tomk:  Oh, Romulus is a good name for a wolf if you know your Roman mythology.

Did he have a unibrow?

jimmy:  True enough. No unibrow. He looked like a straight Werewolf by Night ripoff in human and wolf form. (I don’t know which came first character wise.)

tomk:  I’m not sure it matters.

Though Wein may have had a hand in both characters.

jimmy:  Getting back to the guy Bullock caught…he really needs a new job.

tomk:  Well, prison snitch may work out for him.

jimmy:  He needs to get away from the zoo that’s for sure.

tomk:  I think Bullock took care of that.

Most employers don’t like people who steal things from the job.

jimmy:  Oh? I got a lot of paper clips to bring back.

tomk:  Probably a good idea. Might be a better idea if you borrowed a timber wolf or a moose.

jimmy:  Milo was the “mad scientist” in the book, too. It really was almost the same except for the part with Bullock and the wolf theft is only mentioned. The opening scene involves a woman stripping down and getting in a revealing night dress before being attacked by Mr Wolf and saved by Batman. Probably a little too racy to a kids show.

tomk:  Probably.

Did Milo seem to have problems with his jacket? Like how, in the same scene, he would go from wearing a brown jacket to a white jacket to no jacket at all?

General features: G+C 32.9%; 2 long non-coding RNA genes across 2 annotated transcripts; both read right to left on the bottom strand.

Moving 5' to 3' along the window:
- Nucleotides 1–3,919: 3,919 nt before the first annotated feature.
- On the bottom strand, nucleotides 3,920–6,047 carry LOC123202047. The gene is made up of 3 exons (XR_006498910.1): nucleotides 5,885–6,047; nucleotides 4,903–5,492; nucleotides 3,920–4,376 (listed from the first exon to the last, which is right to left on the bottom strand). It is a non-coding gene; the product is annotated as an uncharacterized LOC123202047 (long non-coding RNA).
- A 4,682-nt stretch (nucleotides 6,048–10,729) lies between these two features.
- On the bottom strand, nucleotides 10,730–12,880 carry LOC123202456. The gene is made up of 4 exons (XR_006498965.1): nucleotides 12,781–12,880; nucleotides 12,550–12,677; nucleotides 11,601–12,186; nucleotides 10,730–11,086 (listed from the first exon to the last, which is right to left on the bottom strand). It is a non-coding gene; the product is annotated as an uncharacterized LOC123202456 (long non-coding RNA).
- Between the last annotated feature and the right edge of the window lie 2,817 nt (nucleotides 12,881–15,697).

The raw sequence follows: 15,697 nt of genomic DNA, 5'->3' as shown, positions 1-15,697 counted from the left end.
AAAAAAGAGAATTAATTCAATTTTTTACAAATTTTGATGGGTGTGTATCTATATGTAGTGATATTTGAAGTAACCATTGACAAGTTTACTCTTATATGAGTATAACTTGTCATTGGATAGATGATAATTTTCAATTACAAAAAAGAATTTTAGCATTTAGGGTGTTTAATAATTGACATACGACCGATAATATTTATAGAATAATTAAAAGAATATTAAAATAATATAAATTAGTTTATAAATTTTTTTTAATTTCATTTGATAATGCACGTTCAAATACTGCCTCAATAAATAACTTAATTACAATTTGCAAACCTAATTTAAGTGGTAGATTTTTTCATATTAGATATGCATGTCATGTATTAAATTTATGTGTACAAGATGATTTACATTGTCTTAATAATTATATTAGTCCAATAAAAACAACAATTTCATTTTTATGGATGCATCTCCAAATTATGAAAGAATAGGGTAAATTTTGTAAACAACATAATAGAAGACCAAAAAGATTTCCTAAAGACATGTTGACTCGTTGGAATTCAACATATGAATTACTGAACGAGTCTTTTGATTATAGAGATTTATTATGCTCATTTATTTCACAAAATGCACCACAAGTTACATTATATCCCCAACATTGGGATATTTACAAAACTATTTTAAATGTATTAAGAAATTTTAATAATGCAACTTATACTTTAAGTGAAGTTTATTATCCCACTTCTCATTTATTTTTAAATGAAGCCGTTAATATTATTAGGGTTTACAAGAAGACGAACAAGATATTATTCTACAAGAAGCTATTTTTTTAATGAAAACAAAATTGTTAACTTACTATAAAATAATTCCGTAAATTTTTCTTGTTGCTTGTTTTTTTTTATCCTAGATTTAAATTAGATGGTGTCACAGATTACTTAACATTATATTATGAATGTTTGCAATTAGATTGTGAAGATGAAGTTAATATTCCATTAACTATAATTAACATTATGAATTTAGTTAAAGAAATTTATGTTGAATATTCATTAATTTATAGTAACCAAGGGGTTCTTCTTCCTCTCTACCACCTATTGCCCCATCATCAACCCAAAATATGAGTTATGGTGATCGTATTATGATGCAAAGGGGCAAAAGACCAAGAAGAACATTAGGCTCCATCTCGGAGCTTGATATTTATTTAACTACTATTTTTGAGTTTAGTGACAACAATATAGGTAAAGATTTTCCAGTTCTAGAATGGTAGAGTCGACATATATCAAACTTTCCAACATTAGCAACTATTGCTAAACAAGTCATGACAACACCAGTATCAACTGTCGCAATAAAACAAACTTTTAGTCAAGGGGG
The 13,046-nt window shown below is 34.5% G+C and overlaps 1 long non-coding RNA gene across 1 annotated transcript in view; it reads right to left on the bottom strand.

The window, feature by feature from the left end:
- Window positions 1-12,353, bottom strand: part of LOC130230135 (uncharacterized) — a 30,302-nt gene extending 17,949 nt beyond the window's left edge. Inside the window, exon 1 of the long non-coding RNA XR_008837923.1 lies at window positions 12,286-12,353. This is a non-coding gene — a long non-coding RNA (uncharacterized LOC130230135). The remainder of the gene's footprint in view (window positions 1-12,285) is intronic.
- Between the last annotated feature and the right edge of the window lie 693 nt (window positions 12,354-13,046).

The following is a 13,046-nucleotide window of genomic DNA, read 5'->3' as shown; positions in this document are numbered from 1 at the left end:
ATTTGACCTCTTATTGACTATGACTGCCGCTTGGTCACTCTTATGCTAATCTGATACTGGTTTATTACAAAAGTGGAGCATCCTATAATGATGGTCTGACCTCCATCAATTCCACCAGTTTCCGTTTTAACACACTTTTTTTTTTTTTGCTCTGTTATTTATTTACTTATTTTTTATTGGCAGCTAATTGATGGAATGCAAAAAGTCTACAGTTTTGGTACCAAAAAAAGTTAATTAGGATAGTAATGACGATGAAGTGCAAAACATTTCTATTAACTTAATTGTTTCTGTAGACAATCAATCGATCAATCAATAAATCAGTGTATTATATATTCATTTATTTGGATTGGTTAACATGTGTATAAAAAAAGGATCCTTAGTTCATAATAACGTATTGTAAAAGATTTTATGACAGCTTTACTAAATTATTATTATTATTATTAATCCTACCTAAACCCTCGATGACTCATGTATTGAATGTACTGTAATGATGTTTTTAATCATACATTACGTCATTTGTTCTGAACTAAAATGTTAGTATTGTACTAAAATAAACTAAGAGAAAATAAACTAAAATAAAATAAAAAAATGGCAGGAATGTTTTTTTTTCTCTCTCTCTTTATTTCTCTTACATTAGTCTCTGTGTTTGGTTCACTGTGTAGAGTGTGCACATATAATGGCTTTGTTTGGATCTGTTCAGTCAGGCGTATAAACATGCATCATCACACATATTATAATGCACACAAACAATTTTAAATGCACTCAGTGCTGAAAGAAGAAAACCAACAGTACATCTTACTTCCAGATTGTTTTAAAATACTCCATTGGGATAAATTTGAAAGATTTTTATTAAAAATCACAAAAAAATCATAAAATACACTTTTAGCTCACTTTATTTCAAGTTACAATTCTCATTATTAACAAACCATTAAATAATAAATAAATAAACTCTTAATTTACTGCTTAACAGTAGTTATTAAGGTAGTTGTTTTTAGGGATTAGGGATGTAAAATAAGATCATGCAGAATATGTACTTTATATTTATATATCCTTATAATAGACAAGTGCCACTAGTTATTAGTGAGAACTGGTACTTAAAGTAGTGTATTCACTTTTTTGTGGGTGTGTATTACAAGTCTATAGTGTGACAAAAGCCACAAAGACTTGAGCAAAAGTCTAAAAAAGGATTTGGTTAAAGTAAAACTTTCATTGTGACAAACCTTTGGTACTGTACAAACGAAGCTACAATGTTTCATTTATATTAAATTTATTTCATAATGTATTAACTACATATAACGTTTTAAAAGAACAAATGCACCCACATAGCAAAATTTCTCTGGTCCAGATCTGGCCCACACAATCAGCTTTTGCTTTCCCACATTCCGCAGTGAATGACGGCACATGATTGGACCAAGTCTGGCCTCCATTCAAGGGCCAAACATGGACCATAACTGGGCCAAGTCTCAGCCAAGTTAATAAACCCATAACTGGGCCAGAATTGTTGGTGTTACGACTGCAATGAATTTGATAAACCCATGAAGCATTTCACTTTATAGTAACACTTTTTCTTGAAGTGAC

jimmy:  Lol
Not that I noticed. Nor did Batman have a symbol on his chest that turned white for one scene or a magically appearing utility belt he never uses.

tomk:   How did Romulus gas Batman and not himself or Milo?

jimmy:  I wondered that too. Maybe he immune to the gas somehow because of his condition? And why not unmask him while he is out?

tomk:  No one ever does that.

Though speaking of unmasked Batman…man, what a segue..when Bruce and Anthony were working out, between Anthony’s unibrow and Bruce’s chunky look in that reddish sweatshirt, I kept thinking it was the adventures of Bert and Ernie At The Gym.

jimmy:  Lol. What was Bruce wearing? Trying to cover up his rippling #jenny30 abs probably.

tomk:  Certainly.

jimmy:  It was kind of an odd ploy anyway. If Batman shows up, I’ll donate to his charity. And Bats just strolls on in without a moments hesitation, like he couldn’t make the same donation 100 times over.

tomk:  Yeah, but then people would get suspicious.

jimmy:  Well, I just mean, he had no reason to actually go get the donation.

tomk:  You’re right. He should have sent Robin.

jimmy:  Haha

I liked the episode, but the convenient lightning strike at the end made me groan.

tomk:  It wasn’t bad. I think Milo kinda sucks as a villain, but the episode itself was as solid as a werewolf story can be.

jimmy:  A Frank Welker werewolf at that.

tomk:  Much better than a Jim Cummings Tygrus, through no fault of Cummings. Both are better, of course, than the Sewer King, the suckiest suck who ever sucked.

jimmy:  And Harry Hamilin had a quick turnaround playing Romulus after playing Kaiser in “Joker’s Wild”.